Mark Draper (GEM Capital) talks with Andrew Clifford (Chief Investment Officer - Platinum Asset Management) about the threat to Australian Banks from the new entrants to the payments system such as Paypal.

Andrew acknowledges the risks are real and outlines the signs that investors should be looking for.

Published in Investment Advice
Friday, 02 August 2013 03:59

New levy on bank deposits - not on banks

413401-130803-bill-leak-galleryExpect depositors to take the hit!

Media outlets reported on Thursday that the Federal Government was planning to introduce a deposit insurance levy on Australian Banks.  Details of the proposed change have just been released.

The levy is to be implemented by the way of fixed fee of 0.05% on deposits up to $250,000.  There are a number of possible reactions by the banks to such a levy. Banks will either (i) absorb the fee and deliver a lower profit to shareholders, (ii) source additional revenue through fees and higher mortgage rates, or (iii) reduce the deposit rates paid to investors.

Given the oligopolistic nature of the Australian banking industry, we think outcome (iii) is most likely.  Indeed, Australian Bankers Association head Steven Munchenberg said that he expects that the banks will pass the levy on to customers in terms of lower interest rates on their deposits.  Combined with an anticipated cut in official interest rates from 2.75% to 2.50% at the RBA’s meeting next Tuesday, Australian savers face the prospect of a one-two hit to their income stream in quick succession, after already suffering significant reductions in income streams following a series of successive interest rates cuts since October 2011.  The question investors need to answer becomes what should they do in the face of these changes.

Sacrifices in income levels and lifestyle are embedded in the lower returns from bank deposits, making alternative sources for yield more compelling. Take for example, the current Australian equity market yield of around 4.3% net. After including the full benefit of franking credits, the gross yield of the Australian share market becomes 5.7% which is more than double the RBA cash rate.

Finally - it must be remembered that this is not yet law, and it's outcome depends on the timing of the election, and who wins.

This material has been provided for general information purposes and must not be construed as investment advice. This material has been prepared without taking into account the investment objectives, financial situation or particular needs of any particular person. Investors should consider obtaining professional investment advice tailored to their specific circumstances prior to making any investment decisions and should read the relevant Product Disclosure Statement.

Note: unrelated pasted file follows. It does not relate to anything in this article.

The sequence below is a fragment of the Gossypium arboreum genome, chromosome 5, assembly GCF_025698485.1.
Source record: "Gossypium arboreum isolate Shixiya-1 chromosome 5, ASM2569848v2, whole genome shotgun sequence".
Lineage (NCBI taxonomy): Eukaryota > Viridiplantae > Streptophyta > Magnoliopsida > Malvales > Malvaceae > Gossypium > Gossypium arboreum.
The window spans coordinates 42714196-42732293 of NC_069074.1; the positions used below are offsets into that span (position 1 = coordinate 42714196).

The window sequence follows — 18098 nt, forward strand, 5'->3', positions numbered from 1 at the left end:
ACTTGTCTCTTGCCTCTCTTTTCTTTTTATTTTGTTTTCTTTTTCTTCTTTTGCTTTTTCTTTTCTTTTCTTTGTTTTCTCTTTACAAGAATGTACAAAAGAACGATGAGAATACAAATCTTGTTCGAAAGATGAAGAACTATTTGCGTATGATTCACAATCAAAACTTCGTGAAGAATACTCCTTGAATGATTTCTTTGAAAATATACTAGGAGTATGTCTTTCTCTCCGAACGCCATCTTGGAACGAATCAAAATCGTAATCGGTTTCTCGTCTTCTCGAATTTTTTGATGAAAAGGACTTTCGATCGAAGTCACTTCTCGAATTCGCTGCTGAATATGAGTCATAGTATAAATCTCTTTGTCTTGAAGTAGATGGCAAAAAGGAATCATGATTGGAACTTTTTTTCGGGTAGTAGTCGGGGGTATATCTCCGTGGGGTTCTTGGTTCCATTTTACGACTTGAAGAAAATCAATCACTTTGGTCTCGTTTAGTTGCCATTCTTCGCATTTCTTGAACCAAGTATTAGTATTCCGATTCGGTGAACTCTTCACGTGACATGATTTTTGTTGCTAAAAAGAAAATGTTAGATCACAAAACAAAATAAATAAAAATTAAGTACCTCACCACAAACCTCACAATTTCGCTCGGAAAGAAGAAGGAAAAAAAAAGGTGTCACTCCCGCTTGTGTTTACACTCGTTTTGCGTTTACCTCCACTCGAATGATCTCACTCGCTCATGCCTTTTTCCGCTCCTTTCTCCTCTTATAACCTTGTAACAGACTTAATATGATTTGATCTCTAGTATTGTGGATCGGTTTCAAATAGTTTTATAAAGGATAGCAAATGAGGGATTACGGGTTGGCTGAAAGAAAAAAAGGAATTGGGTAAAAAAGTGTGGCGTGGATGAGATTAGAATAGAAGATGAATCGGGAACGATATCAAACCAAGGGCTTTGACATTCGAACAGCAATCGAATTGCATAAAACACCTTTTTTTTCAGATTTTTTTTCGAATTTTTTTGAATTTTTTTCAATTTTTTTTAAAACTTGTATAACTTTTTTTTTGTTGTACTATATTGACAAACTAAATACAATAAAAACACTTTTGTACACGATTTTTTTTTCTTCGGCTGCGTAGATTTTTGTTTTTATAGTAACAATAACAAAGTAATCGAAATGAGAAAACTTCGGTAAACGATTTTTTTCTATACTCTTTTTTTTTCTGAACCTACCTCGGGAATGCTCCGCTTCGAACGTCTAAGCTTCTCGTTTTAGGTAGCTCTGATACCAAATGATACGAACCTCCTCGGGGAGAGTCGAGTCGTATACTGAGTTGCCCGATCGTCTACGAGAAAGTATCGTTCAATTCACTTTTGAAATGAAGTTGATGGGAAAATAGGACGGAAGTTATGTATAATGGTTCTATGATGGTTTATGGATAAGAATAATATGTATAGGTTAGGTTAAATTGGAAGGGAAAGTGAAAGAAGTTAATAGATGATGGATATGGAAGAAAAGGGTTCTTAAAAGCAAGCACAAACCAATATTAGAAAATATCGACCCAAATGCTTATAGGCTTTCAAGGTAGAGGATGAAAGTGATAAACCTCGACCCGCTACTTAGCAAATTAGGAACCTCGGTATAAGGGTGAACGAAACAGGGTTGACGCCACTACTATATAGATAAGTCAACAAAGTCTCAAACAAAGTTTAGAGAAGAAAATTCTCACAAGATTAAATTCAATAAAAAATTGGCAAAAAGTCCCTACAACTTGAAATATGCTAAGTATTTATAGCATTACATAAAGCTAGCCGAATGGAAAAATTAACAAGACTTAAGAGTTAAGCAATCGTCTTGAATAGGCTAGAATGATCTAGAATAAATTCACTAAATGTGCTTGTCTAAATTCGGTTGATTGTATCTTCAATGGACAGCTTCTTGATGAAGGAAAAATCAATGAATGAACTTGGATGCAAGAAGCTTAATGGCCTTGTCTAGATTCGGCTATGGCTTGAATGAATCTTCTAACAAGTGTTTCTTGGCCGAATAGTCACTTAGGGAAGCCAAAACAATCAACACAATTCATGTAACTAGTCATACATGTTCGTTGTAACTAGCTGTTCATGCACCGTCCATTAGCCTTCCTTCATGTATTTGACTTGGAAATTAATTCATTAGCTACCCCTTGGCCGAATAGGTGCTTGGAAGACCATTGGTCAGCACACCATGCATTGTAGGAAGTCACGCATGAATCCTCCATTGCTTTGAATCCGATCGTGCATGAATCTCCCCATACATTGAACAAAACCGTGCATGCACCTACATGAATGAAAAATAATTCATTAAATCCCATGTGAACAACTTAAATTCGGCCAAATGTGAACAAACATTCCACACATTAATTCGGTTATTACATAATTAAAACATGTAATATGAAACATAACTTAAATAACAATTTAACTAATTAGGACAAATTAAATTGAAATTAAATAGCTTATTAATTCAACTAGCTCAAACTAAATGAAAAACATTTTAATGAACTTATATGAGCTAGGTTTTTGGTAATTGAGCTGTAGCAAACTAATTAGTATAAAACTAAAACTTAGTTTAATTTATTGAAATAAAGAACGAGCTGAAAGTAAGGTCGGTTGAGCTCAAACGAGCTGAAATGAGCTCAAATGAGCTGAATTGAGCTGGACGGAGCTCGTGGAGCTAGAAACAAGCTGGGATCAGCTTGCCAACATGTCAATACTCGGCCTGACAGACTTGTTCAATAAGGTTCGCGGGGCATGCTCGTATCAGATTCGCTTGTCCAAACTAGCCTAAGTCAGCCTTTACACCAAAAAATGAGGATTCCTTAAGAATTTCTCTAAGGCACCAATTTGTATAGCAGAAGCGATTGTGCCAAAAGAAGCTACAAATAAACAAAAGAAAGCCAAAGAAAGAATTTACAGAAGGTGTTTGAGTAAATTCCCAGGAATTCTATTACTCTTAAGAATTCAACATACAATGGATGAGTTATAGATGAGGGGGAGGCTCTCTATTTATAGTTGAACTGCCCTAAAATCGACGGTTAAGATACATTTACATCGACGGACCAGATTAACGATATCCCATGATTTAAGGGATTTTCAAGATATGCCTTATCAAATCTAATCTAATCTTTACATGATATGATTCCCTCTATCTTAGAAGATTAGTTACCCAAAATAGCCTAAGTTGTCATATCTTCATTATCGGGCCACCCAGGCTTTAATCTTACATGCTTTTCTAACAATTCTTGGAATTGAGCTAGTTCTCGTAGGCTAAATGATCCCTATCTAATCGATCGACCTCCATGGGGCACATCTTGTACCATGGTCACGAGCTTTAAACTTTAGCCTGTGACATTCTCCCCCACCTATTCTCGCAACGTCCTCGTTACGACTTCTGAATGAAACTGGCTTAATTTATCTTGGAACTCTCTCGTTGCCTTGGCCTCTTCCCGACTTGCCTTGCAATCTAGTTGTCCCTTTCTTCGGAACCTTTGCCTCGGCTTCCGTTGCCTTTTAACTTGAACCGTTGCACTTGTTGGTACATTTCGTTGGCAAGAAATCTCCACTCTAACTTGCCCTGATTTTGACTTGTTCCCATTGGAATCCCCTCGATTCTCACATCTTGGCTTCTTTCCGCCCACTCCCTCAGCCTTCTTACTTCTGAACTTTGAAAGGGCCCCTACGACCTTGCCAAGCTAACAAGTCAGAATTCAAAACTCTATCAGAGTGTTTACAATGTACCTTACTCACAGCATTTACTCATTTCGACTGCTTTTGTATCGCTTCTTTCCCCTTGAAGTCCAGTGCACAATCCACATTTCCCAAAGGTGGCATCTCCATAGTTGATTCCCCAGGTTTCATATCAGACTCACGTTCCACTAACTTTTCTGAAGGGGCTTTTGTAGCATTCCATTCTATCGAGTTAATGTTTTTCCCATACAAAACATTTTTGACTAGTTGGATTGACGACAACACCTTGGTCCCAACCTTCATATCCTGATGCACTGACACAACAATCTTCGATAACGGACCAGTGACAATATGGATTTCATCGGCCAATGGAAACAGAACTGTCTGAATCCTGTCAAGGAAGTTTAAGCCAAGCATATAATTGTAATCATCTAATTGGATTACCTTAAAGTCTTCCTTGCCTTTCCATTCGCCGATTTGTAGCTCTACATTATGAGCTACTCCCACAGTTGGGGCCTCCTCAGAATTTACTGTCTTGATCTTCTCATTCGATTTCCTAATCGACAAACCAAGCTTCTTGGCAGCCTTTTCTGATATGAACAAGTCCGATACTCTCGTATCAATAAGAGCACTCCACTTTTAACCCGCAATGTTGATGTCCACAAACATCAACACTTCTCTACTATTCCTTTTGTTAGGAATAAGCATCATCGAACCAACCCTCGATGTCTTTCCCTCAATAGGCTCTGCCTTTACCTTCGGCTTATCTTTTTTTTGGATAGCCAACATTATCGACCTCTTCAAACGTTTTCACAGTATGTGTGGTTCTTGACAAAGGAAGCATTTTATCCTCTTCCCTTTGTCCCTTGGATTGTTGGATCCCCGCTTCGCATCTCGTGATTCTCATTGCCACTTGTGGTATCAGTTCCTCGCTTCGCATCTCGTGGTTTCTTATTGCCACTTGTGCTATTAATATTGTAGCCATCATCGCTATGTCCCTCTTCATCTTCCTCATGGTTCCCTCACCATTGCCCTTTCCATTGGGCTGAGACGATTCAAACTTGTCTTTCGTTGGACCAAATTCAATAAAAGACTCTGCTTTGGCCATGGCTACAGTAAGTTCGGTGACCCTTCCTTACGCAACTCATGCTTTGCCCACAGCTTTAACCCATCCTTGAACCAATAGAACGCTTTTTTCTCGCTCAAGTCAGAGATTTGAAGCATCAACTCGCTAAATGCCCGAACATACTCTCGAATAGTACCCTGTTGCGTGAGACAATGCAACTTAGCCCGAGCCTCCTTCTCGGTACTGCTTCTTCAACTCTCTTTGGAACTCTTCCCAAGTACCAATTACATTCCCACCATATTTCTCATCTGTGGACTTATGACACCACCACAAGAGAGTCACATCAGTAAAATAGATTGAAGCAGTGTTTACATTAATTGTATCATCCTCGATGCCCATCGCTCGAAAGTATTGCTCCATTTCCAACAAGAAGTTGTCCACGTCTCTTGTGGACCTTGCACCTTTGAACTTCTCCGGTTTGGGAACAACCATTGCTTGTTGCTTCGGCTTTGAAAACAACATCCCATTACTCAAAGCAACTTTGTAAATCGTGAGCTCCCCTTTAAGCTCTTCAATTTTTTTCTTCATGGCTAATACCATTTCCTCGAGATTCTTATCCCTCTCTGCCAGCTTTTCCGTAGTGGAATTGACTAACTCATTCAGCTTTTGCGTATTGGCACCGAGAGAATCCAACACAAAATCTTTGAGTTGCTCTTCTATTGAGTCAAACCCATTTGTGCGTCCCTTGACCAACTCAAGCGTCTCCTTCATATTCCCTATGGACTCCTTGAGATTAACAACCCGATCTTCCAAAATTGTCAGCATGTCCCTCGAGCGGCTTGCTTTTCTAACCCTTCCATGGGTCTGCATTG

Published in Fixed Interest

A research report from UBS recently described Australian Bank share prices as a "bubble".

We ask this question of Kerr Neilson (CEO) and Andrew Clifford (CIO) of Platinum Asset Management.

They do not believe that Australian Banks are in a bubble - but believe that there are many other banks globally with superior growth characteristics at far cheaper prices.

Published in Investment Advice

With the constant symphony of politicians from all parties clamouring over each other to bash up the banks and accuse the Australian banking industry of profiteering from mortgage holders since the GFC, we examine the truth behind why the interest rates on home loans have risen more than the official Reserve Bank cash rate.

First some revision, where do banks source money to enable them to lend out to homeowners?  Banks can either attract deposits by offering term deposits and cash accounts or they can "buy" money from the wholesale market, largely from overseas.

The graph below shows the increase in the cost to acquire these sources of funding since the start of the GFC, courtesy of Commonwealth Bank's analyst pack at their recent results presentation.

The chart highlights that Australian banks have paid an additional 1.65% to obtain funds from the wholesale market and have had to pay cash account and term deposit holders 1.86% over what they were paying before 2007 to attract funds.  Those who watch term deposit rates would know this as term deposits are currently more than the RBA official cash rate of 3.5%, whereas prior to GFC banks paid around 1.5% below the cash rate for deposits (source RBA Bulletin March 2010)

Despite having to pay on average 1.78% more to acquire funds to lend out, CBA's increase to the standard variable home loan rate has been less than 1.5% which means that the bank has absorbed some of the pain of the increase cost of funding.

The bank bashers will not accept this and point to their record profits.  The banks higher profitability has come through acquiring several of the second tier lenders such as BankWest (CBA) and St George & RAMS (Westpac) so one would hope their profits are higher as their businesses are now much larger.

We readily accept that the cost to build a house has increased due to the increased cost of raw materials such as steel and timber, and yet when the cost of "raw materials" for banks increase we accuse them of gouging.

Australia should be proud of our healthy banking system and pay no attention to the ill informed politicians who are bank bashing to distract voters from their own inadequacies.




Published in Fixed Interest